TV Cream

100 Greatest TV Moments

2) “Please explain exactly what we’re going to do about this week’s draw!”

The lottery machine breaks down, 30th November 1996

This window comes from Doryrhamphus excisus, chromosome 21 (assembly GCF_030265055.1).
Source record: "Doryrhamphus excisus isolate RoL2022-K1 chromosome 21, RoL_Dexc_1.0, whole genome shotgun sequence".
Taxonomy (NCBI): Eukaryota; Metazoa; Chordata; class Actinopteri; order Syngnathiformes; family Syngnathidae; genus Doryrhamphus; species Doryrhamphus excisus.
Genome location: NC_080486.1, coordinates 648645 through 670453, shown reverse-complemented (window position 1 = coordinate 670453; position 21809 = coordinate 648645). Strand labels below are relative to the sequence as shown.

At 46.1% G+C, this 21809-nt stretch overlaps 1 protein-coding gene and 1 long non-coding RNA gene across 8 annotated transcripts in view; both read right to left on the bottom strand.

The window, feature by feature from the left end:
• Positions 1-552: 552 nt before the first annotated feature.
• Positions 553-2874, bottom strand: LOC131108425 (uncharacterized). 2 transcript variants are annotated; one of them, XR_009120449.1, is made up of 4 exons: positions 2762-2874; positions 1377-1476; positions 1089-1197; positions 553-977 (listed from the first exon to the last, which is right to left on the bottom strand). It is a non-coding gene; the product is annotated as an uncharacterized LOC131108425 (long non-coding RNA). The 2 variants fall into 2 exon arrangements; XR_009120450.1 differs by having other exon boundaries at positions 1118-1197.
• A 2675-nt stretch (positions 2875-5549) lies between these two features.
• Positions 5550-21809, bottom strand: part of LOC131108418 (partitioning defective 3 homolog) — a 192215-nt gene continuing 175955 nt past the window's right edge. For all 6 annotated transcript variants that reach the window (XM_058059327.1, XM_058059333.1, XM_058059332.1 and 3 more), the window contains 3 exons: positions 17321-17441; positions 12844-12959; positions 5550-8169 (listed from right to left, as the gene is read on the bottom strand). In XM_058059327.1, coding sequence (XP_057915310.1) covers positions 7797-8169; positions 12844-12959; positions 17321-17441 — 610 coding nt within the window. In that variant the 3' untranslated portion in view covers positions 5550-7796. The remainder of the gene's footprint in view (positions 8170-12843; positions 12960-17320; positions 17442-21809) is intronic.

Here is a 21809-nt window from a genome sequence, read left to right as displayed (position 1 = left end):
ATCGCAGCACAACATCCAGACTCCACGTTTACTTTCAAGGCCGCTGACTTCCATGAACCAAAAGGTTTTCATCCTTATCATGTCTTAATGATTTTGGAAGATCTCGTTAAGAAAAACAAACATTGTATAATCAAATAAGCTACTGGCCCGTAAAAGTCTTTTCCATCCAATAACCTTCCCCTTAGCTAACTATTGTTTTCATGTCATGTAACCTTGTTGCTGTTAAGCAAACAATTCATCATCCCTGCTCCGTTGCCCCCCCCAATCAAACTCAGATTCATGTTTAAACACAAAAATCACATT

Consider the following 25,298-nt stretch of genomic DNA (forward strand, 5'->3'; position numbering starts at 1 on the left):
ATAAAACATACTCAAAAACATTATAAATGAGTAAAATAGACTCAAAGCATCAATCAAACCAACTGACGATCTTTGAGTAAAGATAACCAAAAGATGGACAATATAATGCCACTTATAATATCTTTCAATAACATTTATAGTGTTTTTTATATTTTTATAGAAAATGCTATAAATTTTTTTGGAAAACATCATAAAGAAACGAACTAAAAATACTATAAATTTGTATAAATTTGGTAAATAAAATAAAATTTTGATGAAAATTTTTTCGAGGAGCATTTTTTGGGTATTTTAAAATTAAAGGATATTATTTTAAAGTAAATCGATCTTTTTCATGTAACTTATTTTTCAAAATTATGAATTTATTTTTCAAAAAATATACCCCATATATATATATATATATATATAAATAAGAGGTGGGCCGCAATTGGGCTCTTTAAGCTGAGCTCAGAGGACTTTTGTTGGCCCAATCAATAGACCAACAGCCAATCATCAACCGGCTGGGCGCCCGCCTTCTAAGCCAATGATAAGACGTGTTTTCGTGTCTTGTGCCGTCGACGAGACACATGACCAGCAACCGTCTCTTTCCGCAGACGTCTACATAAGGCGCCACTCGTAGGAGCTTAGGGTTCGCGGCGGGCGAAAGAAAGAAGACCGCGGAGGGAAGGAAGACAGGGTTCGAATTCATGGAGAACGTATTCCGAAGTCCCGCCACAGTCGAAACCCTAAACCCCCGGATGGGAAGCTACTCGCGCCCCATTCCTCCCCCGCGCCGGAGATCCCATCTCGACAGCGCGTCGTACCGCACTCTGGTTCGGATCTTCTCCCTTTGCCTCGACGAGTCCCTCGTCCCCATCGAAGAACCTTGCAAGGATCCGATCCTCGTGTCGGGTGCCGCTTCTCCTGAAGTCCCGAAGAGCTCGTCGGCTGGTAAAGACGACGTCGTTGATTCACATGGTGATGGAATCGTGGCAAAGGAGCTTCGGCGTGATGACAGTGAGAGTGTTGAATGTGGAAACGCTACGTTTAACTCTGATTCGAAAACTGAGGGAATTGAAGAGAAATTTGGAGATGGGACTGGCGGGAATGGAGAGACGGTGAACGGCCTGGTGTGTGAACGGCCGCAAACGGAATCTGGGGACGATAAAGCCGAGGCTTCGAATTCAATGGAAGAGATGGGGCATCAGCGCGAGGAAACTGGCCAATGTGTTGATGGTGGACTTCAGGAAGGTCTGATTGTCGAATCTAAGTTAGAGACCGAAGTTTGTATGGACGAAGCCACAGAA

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Look at all the rigmarole that surrounded the lottery in those days, even going as far as following John Willain to the Lyceum (with “3.47pm today” caption) to watch someone pick the machine. These days it’s all done and dusted within a minute and on Wednesdays they don’t even bother televising it. But back in 1996 it was still the national talking point, simulcast on Radio 1, heralded by some pyrotechnics and one of the most watched things on TV. That was why huge names queued up to appear, including as Bob points out here Elton John and Pavarotti, but as that performance was pre-recorded they weren’t around to start the draw and a bit of business involving an ostensibly unsuspecting punter was cooked up. Then, the horror of it all! The machine breaks down! So after Deadly (who sounds incredibly young here) pads out for a bit it’s back to Lord Bob Monkhouse to get things moving. And the brilliant thing is that it’s Bob in charge because heaven knows how it would have gone had Anthea Turner or someone like Lulu had been there. Bob, of course, had to marshal The Golden Shot for many years and when you’ve seen crossbows ricochet across a studio, the lottery machine breaking down is all grist to the mill, and after he brilliantly takes Deadly at his word, literally, he smooths things over and pledges to return later. After Casualty we’re back, and given Bob once managed to improvise an entirely new stand-up routine when the autocue went down, of course he’s come up with a few suitable and very amusing gags for the occasion, as well as quoting from Reeves and Mortimer, which doesn’t get the laugh it deserves. Eventually the draw takes place as planned, and it turned out that John Willain had forgotten to close the back of the machine, the silly sod. But the whole thing is fantastic fun and confirms again that Bob was that master of live television and was the only person to make the lottery draw worth watching even if you didn’t have a ticket. We shall never see the likes of him again.

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